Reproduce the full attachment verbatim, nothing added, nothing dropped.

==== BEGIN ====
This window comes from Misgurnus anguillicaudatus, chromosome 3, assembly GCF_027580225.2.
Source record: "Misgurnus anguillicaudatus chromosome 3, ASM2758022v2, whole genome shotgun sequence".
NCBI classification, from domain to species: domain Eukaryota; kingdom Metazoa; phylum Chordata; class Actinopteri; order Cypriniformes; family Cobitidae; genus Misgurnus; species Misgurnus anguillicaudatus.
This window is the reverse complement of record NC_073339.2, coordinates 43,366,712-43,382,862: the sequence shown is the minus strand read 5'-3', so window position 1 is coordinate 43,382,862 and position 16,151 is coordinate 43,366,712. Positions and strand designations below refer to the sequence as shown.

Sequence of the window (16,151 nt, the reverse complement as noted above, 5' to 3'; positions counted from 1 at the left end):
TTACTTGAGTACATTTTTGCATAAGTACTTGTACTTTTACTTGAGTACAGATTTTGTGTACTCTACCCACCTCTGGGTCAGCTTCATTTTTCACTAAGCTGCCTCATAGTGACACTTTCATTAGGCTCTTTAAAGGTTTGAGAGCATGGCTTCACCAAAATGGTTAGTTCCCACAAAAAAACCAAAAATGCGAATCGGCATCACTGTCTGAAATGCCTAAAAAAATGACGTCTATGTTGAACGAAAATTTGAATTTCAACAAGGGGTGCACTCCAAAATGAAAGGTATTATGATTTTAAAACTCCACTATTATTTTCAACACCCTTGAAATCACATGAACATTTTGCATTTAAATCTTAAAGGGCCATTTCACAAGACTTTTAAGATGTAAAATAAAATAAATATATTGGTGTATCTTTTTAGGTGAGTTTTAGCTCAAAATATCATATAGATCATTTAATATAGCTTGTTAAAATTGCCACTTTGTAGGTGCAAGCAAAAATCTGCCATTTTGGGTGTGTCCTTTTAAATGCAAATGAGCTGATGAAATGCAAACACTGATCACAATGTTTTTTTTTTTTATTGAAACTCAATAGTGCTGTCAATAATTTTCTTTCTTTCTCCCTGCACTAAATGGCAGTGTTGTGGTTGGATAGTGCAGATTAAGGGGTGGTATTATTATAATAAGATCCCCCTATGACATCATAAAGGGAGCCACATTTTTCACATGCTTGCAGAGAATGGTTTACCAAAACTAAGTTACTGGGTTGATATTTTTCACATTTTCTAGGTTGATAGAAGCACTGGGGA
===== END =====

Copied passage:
This window comes from Misgurnus anguillicaudatus, chromosome 3, assembly GCF_027580225.2.
Source record: "Misgurnus anguillicaudatus chromosome 3, ASM2758022v2, whole genome shotgun sequence".
NCBI classification, from domain to species: domain Eukaryota; kingdom Metazoa; phylum Chordata; class Actinopteri; order Cypriniformes; family Cobitidae; genus Misgurnus; species Misgurnus anguillicaudatus.
This window is the reverse complement of record NC_073339.2, coordinates 43,366,712-43,382,862: the sequence shown is the minus strand read 5'-3', so window position 1 is coordinate 43,382,862 and position 16,151 is coordinate 43,366,712. Positions and strand designations below refer to the sequence as shown.

Sequence of the window (16,151 nt, the reverse complement as noted above, 5' to 3'; positions counted from 1 at the left end):
TTACTTGAGTACATTTTTGCATAAGTACTTGTACTTTTACTTGAGTACAGATTTTGTGTACTCTACCCACCTCTGGGTCAGCTTCATTTTTCACTAAGCTGCCTCATAGTGACACTTTCATTAGGCTCTTTAAAGGTTTGAGAGCATGGCTTCACCAAAATGGTTAGTTCCCACAAAAAAACCAAAAATGCGAATCGGCATCACTGTCTGAAATGCCTAAAAAAATGACGTCTATGTTGAACGAAAATTTGAATTTCAACAAGGGGTGCACTCCAAAATGAAAGGTATTATGATTTTAAAACTCCACTATTATTTTCAACACCCTTGAAATCACATGAACATTTTGCATTTAAATCTTAAAGGGCCATTTCACAAGACTTTTAAGATGTAAAATAAAATAAATATATTGGTGTATCTTTTTAGGTGAGTTTTAGCTCAAAATATCATATAGATCATTTAATATAGCTTGTTAAAATTGCCACTTTGTAGGTGCAAGCAAAAATCTGCCATTTTGGGTGTGTCCTTTTAAATGCAAATGAGCTGATGAAATGCAAACACTGATCACAATGTTTTTTTTTTTTATTGAAACTCAATAGTGCTGTCAATAATTTTCTTTCTTTCTCCCTGCACTAAATGGCAGTGTTGTGGTTGGATAGTGCAGATTAAGGGGTGGTATTATTATAATAAGATCCCCCTATGACATCATAAAGGGAGCCACATTTTTCACATGCTTGCAGAGAATGGTTTACCAAAACTAAGTTACTGGGTTGATATTTTTCACATTTTCTAGGTTGATAGAAGCACTGGGGA